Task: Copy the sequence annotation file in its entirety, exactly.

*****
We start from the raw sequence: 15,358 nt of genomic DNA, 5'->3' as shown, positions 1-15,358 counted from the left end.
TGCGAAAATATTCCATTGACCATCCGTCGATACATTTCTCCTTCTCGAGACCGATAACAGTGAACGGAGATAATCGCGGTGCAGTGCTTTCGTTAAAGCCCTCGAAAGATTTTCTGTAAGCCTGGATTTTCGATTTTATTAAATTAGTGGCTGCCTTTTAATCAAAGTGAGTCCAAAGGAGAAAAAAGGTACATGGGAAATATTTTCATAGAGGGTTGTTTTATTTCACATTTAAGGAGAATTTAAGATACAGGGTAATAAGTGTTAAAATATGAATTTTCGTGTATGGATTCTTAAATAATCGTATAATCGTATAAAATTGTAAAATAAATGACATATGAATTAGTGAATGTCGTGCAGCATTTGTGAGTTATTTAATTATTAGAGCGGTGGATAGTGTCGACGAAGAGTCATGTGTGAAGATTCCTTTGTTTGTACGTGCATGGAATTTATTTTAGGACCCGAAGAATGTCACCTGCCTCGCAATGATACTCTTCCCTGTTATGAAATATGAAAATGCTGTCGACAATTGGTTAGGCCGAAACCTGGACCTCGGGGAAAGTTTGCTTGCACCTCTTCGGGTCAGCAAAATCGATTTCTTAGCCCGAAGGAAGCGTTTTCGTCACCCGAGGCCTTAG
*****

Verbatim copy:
We start from the raw sequence: 15,358 nt of genomic DNA, 5'->3' as shown, positions 1-15,358 counted from the left end.
TGCGAAAATATTCCATTGACCATCCGTCGATACATTTCTCCTTCTCGAGACCGATAACAGTGAACGGAGATAATCGCGGTGCAGTGCTTTCGTTAAAGCCCTCGAAAGATTTTCTGTAAGCCTGGATTTTCGATTTTATTAAATTAGTGGCTGCCTTTTAATCAAAGTGAGTCCAAAGGAGAAAAAAGGTACATGGGAAATATTTTCATAGAGGGTTGTTTTATTTCACATTTAAGGAGAATTTAAGATACAGGGTAATAAGTGTTAAAATATGAATTTTCGTGTATGGATTCTTAAATAATCGTATAATCGTATAAAATTGTAAAATAAATGACATATGAATTAGTGAATGTCGTGCAGCATTTGTGAGTTATTTAATTATTAGAGCGGTGGATAGTGTCGACGAAGAGTCATGTGTGAAGATTCCTTTGTTTGTACGTGCATGGAATTTATTTTAGGACCCGAAGAATGTCACCTGCCTCGCAATGATACTCTTCCCTGTTATGAAATATGAAAATGCTGTCGACAATTGGTTAGGCCGAAACCTGGACCTCGGGGAAAGTTTGCTTGCACCTCTTCGGGTCAGCAAAATCGATTTCTTAGCCCGAAGGAAGCGTTTTCGTCACCCGAGGCCTTAG